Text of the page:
Nov. 2 - Candidates running for the U.S. Congress have turned to campaign commercials featuring zombies and centerfolds in a bid to win the highly coveted seats. Deborah Gembara reports.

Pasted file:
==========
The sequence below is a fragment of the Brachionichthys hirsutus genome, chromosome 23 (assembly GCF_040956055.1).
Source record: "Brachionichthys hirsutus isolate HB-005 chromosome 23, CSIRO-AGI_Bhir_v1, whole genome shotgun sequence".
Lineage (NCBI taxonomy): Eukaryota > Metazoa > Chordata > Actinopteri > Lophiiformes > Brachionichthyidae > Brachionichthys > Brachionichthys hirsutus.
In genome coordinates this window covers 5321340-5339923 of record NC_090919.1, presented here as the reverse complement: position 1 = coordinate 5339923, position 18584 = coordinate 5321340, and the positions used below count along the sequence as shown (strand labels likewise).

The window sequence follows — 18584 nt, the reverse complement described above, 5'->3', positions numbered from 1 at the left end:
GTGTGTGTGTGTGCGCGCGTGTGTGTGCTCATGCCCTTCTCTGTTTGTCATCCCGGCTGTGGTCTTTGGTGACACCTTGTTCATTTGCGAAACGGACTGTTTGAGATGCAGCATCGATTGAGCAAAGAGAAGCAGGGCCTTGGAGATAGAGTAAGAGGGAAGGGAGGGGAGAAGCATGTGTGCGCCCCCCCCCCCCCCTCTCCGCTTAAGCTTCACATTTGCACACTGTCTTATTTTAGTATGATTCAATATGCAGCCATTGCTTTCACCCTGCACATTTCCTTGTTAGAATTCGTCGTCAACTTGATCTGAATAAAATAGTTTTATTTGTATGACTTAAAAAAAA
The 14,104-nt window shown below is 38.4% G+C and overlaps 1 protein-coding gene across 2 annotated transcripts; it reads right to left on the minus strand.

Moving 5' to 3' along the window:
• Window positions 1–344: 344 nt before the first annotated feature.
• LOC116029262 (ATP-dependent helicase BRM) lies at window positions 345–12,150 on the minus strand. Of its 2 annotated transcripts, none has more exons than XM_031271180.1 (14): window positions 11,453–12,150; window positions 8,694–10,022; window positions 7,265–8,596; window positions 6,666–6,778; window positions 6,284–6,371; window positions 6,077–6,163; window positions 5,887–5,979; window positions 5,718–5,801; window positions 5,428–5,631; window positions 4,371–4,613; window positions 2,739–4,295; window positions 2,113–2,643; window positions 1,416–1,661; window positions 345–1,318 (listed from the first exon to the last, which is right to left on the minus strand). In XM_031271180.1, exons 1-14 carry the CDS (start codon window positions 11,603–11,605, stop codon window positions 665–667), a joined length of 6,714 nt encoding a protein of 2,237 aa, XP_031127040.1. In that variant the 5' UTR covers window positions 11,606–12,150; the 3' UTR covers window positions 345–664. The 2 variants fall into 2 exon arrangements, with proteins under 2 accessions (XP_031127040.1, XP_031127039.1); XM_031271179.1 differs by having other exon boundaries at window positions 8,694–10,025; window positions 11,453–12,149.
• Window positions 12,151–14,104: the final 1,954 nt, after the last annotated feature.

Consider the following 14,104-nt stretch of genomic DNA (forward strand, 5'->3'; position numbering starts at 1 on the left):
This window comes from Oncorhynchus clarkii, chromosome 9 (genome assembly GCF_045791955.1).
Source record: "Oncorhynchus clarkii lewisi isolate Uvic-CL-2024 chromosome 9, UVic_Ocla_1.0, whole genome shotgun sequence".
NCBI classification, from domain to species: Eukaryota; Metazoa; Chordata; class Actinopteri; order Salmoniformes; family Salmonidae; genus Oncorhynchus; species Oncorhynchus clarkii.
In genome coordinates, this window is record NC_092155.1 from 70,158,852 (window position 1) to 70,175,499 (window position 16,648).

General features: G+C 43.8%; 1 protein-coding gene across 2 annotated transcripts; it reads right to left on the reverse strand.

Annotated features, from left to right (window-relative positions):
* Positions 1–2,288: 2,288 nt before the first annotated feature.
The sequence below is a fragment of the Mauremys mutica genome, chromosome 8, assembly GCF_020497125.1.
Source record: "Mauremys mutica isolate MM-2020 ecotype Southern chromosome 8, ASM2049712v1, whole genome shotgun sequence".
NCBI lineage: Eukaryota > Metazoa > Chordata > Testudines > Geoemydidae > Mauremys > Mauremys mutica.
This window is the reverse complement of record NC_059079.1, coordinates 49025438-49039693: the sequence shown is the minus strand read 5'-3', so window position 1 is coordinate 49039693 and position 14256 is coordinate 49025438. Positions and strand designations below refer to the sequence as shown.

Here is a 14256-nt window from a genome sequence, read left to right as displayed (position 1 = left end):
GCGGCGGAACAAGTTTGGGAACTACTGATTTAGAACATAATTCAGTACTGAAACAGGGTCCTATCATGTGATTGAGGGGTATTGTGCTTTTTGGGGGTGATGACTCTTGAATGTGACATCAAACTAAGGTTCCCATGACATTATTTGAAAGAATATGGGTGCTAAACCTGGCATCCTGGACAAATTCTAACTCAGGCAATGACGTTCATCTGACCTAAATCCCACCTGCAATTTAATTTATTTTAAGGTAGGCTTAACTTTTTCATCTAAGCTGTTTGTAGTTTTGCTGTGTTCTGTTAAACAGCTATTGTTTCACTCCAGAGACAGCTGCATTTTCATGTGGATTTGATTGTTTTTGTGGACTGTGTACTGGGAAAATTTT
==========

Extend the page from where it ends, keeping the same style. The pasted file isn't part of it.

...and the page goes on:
Think the Presidential race is fierce? It's downright genteel compared to the race for the U.S. House and Senate seats across the country where commercials feature blood and skin. A zombie theme for an ad attacking Democrat Nancy Pelosi and a commercial attacking Republican Senator Scott Brown. All 435 seats in the House of Representative and one-third of the Senate seats, 33 of them, are up for grabs. Democrats are looking to hold onto their majority in the Senate and win back the House. This after President Barack Obama saw his own agenda stymied when Republicans took control of the House. And if Paul Lindsey of the Republican Congressional Campaign has his way, the last congressional election was just laying the groundwork. SOUNDBITE: Paul Lindsey, a representative of the Republican Congressional Campaign Committee saying: "We started out this election cycle with a goal to pick up where we left off in 2010, to remain on offense against House Democrats and, at this point, we've certainly been successful in doing so in a number of states throughout the country." ...Sometimes the congressional races can complicate matters for White House hopefuls... Mitt Romney saw his campaign temporarily hijacked by fellow Republican Todd Akin's controversial comments about rape. The Missouri Senate hopeful put out this apology. (SOUNDBITE) (English) TODD AKIN, REPUBLICAN CANDIDATE FOR U.S. SENATE IN MISSOURI, SAYING: "Rape is an evil act. I used the wrong words in the wrong way and for that I apologize." It's all part of a system of checks and balances guaranteeing that the President or those aspiring to it, will at some point have to answer to both their own party and the opposition.